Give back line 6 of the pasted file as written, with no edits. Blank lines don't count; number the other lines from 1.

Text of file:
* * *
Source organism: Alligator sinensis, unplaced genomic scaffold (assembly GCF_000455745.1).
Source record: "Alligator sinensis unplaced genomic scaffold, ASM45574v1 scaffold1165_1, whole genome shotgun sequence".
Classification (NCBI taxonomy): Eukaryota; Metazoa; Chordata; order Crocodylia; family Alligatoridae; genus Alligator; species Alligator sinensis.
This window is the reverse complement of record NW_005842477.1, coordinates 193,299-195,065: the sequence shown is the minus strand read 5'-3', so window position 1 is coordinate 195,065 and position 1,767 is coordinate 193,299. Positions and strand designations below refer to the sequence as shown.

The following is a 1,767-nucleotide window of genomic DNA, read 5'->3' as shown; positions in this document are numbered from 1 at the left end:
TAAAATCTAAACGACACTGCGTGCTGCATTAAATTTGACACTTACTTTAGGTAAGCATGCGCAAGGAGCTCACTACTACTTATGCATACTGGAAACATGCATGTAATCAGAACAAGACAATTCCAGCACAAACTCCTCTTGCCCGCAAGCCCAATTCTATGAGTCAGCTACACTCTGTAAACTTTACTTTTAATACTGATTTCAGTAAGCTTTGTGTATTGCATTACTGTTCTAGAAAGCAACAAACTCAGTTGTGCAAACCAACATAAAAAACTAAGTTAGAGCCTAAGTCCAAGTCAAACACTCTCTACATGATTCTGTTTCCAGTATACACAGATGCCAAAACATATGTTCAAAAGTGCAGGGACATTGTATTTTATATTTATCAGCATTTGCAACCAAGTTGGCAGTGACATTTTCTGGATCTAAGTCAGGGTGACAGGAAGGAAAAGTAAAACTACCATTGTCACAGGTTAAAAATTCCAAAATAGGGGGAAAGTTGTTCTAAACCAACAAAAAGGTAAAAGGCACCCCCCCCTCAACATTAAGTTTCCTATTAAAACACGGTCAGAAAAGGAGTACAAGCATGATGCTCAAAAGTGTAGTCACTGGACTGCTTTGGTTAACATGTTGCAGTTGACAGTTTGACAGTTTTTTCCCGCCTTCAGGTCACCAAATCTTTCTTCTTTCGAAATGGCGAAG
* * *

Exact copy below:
TAAAATCTAAACGACACTGCGTGCTGCATTAAATTTGACACTTACTTTAGGTAAGCATGCGCAAGGAGCTCACTACTACTTATGCATACTGGAAACATGCATGTAATCAGAACAAGACAATTCCAGCACAAACTCCTCTTGCCCGCAAGCCCAATTCTATGAGTCAGCTACACTCTGTAAACTTTACTTTTAATACTGATTTCAGTAAGCTTTGTGTATTGCATTACTGTTCTAGAAAGCAACAAACTCAGTTGTGCAAACCAACATAAAAAACTAAGTTAGAGCCTAAGTCCAAGTCAAACACTCTCTACATGATTCTGTTTCCAGTATACACAGATGCCAAAACATATGTTCAAAAGTGCAGGGACATTGTATTTTATATTTATCAGCATTTGCAACCAAGTTGGCAGTGACATTTTCTGGATCTAAGTCAGGGTGACAGGAAGGAAAAGTAAAACTACCATTGTCACAGGTTAAAAATTCCAAAATAGGGGGAAAGTTGTTCTAAACCAACAAAAAGGTAAAAGGCACCCCCCCCTCAACATTAAGTTTCCTATTAAAACACGGTCAGAAAAGGAGTACAAGCATGATGCTCAAAAGTGTAGTCACTGGACTGCTTTGGTTAACATGTTGCAGTTGACAGTTTGACAGTTTTTTCCCGCCTTCAGGTCACCAAATCTTTCTTCTTTCGAAATGGCGAAG